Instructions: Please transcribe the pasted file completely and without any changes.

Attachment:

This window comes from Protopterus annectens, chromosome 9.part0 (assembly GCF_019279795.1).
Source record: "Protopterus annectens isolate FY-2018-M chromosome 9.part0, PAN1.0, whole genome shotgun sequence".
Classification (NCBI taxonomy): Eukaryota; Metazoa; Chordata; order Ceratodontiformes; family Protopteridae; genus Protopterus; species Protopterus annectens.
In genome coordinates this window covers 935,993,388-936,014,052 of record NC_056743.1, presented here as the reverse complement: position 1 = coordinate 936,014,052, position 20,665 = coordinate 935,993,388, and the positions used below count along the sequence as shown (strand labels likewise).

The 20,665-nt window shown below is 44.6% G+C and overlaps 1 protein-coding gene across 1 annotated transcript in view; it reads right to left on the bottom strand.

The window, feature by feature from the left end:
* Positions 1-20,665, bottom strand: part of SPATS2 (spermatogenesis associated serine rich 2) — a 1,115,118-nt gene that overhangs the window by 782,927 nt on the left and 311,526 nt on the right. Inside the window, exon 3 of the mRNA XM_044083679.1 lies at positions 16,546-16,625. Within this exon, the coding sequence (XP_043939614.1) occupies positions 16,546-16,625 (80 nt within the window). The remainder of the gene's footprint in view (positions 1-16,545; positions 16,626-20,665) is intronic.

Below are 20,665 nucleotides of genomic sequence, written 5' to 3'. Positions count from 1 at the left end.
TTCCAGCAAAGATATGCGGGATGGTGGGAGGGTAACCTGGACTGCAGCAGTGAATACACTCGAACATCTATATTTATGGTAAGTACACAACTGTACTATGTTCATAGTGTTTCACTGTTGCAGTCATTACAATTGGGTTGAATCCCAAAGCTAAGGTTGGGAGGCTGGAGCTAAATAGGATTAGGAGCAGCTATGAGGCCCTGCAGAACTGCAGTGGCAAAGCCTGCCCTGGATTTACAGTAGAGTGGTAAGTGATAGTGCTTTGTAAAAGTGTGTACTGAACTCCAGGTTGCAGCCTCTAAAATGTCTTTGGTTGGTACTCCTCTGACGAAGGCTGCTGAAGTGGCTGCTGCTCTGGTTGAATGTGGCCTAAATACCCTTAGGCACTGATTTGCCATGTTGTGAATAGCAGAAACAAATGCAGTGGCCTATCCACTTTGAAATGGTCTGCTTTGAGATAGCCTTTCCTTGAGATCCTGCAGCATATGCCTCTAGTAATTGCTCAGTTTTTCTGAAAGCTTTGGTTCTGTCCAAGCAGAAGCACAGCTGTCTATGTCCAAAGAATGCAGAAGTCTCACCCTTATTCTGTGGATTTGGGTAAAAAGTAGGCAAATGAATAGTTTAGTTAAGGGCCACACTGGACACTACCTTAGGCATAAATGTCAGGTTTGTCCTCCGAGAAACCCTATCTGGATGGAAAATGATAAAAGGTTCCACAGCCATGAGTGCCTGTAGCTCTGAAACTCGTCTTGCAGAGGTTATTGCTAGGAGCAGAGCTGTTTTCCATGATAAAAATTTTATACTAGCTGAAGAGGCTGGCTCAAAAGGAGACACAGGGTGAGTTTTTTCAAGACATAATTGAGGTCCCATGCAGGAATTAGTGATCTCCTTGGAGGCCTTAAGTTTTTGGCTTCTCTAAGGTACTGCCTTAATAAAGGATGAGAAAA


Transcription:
This window comes from Protopterus annectens, chromosome 9.part0 (assembly GCF_019279795.1).
Source record: "Protopterus annectens isolate FY-2018-M chromosome 9.part0, PAN1.0, whole genome shotgun sequence".
Classification (NCBI taxonomy): Eukaryota; Metazoa; Chordata; order Ceratodontiformes; family Protopteridae; genus Protopterus; species Protopterus annectens.
In genome coordinates this window covers 935,993,388-936,014,052 of record NC_056743.1, presented here as the reverse complement: position 1 = coordinate 936,014,052, position 20,665 = coordinate 935,993,388, and the positions used below count along the sequence as shown (strand labels likewise).

The 20,665-nt window shown below is 44.6% G+C and overlaps 1 protein-coding gene across 1 annotated transcript in view; it reads right to left on the bottom strand.

The window, feature by feature from the left end:
* Positions 1-20,665, bottom strand: part of SPATS2 (spermatogenesis associated serine rich 2) — a 1,115,118-nt gene that overhangs the window by 782,927 nt on the left and 311,526 nt on the right. Inside the window, exon 3 of the mRNA XM_044083679.1 lies at positions 16,546-16,625. Within this exon, the coding sequence (XP_043939614.1) occupies positions 16,546-16,625 (80 nt within the window). The remainder of the gene's footprint in view (positions 1-16,545; positions 16,626-20,665) is intronic.

Below are 20,665 nucleotides of genomic sequence, written 5' to 3'. Positions count from 1 at the left end.
TTCCAGCAAAGATATGCGGGATGGTGGGAGGGTAACCTGGACTGCAGCAGTGAATACACTCGAACATCTATATTTATGGTAAGTACACAACTGTACTATGTTCATAGTGTTTCACTGTTGCAGTCATTACAATTGGGTTGAATCCCAAAGCTAAGGTTGGGAGGCTGGAGCTAAATAGGATTAGGAGCAGCTATGAGGCCCTGCAGAACTGCAGTGGCAAAGCCTGCCCTGGATTTACAGTAGAGTGGTAAGTGATAGTGCTTTGTAAAAGTGTGTACTGAACTCCAGGTTGCAGCCTCTAAAATGTCTTTGGTTGGTACTCCTCTGACGAAGGCTGCTGAAGTGGCTGCTGCTCTGGTTGAATGTGGCCTAAATACCCTTAGGCACTGATTTGCCATGTTGTGAATAGCAGAAACAAATGCAGTGGCCTATCCACTTTGAAATGGTCTGCTTTGAGATAGCCTTTCCTTGAGATCCTGCAGCATATGCCTCTAGTAATTGCTCAGTTTTTCTGAAAGCTTTGGTTCTGTCCAAGCAGAAGCACAGCTGTCTATGTCCAAAGAATGCAGAAGTCTCACCCTTATTCTGTGGATTTGGGTAAAAAGTAGGCAAATGAATAGTTTAGTTAAGGGCCACACTGGACACTACCTTAGGCATAAATGTCAGGTTTGTCCTCCGAGAAACCCTATCTGGATGGAAAATGATAAAAGGTTCCACAGCCATGAGTGCCTGTAGCTCTGAAACTCGTCTTGCAGAGGTTATTGCTAGGAGCAGAGCTGTTTTCCATGATAAAAATTTTATACTAGCTGAAGAGGCTGGCTCAAAAGGAGACACAGGGTGAGTTTTTTCAAGACATAATTGAGGTCCCATGCAGGAATTAGTGATCTCCTTGGAGGCCTTAAGTTTTTGGCTTCTCTAAGGTACTGCCTTAATAAAGGATGAGAAAA